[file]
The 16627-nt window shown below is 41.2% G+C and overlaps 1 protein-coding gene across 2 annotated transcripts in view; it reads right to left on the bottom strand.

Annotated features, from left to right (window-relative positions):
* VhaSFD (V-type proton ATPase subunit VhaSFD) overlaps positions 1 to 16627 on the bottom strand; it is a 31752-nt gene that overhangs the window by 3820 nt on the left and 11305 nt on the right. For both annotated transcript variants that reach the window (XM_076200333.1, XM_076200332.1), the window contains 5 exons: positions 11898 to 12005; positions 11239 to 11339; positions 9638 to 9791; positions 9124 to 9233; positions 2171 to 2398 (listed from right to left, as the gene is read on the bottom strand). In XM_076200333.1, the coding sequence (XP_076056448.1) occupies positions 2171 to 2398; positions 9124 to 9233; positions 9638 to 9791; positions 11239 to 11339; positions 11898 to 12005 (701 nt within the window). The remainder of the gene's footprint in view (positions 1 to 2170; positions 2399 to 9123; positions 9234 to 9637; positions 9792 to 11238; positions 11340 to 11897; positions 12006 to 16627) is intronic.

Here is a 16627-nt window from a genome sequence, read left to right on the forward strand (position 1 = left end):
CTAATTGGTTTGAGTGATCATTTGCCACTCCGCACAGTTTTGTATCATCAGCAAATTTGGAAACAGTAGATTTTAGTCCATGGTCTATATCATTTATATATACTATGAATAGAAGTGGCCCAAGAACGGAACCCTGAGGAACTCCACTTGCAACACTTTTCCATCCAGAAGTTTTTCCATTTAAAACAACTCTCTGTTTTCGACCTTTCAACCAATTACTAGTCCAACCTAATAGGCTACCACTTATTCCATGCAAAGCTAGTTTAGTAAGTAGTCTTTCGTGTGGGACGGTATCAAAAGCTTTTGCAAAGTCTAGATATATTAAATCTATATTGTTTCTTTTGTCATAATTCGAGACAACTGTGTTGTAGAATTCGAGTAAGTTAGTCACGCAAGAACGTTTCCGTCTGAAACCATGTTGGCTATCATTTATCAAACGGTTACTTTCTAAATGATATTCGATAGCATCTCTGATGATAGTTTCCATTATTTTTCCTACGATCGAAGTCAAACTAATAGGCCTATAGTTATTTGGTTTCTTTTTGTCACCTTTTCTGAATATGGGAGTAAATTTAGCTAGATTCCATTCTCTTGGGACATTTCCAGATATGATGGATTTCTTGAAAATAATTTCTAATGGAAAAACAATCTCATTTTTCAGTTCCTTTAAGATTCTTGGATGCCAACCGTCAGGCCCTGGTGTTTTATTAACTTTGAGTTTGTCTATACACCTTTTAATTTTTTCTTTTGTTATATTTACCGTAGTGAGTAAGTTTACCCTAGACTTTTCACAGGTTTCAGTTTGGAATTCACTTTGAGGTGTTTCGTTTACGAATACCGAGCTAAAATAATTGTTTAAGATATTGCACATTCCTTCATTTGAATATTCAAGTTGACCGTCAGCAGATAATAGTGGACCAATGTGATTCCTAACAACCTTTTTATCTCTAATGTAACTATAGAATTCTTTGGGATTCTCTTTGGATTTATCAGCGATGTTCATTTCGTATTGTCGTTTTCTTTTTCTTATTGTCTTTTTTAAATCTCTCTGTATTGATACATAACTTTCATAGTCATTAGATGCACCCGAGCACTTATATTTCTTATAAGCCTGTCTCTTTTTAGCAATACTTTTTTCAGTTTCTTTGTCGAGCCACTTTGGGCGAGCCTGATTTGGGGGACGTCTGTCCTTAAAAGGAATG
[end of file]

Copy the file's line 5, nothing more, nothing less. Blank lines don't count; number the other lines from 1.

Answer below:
CTAATTGGTTTGAGTGATCATTTGCCACTCCGCACAGTTTTGTATCATCAGCAAATTTGGAAACAGTAGATTTTAGTCCATGGTCTATATCATTTATATATACTATGAATAGAAGTGGCCCAAGAACGGAACCCTGAGGAACTCCACTTGCAACACTTTTCCATCCAGAAGTTTTTCCATTTAAAACAACTCTCTGTTTTCGACCTTTCAACCAATTACTAGTCCAACCTAATAGGCTACCACTTATTCCATGCAAAGCTAGTTTAGTAAGTAGTCTTTCGTGTGGGACGGTATCAAAAGCTTTTGCAAAGTCTAGATATATTAAATCTATATTGTTTCTTTTGTCATAATTCGAGACAACTGTGTTGTAGAATTCGAGTAAGTTAGTCACGCAAGAACGTTTCCGTCTGAAACCATGTTGGCTATCATTTATCAAACGGTTACTTTCTAAATGATATTCGATAGCATCTCTGATGATAGTTTCCATTATTTTTCCTACGATCGAAGTCAAACTAATAGGCCTATAGTTATTTGGTTTCTTTTTGTCACCTTTTCTGAATATGGGAGTAAATTTAGCTAGATTCCATTCTCTTGGGACATTTCCAGATATGATGGATTTCTTGAAAATAATTTCTAATGGAAAAACAATCTCATTTTTCAGTTCCTTTAAGATTCTTGGATGCCAACCGTCAGGCCCTGGTGTTTTATTAACTTTGAGTTTGTCTATACACCTTTTAATTTTTTCTTTTGTTATATTTACCGTAGTGAGTAAGTTTACCCTAGACTTTTCACAGGTTTCAGTTTGGAATTCACTTTGAGGTGTTTCGTTTACGAATACCGAGCTAAAATAATTGTTTAAGATATTGCACATTCCTTCATTTGAATATTCAAGTTGACCGTCAGCAGATAATAGTGGACCAATGTGATTCCTAACAACCTTTTTATCTCTAATGTAACTATAGAATTCTTTGGGATTCTCTTTGGATTTATCAGCGATGTTCATTTCGTATTGTCGTTTTCTTTTTCTTATTGTCTTTTTTAAATCTCTCTGTATTGATACATAACTTTCATAGTCATTAGATGCACCCGAGCACTTATATTTCTTATAAGCCTGTCTCTTTTTAGCAATACTTTTTTCAGTTTCTTTGTCGAGCCACTTTGGGCGAGCCTGATTTGGGGGACGTCTGTCCTTAAAAGGAATG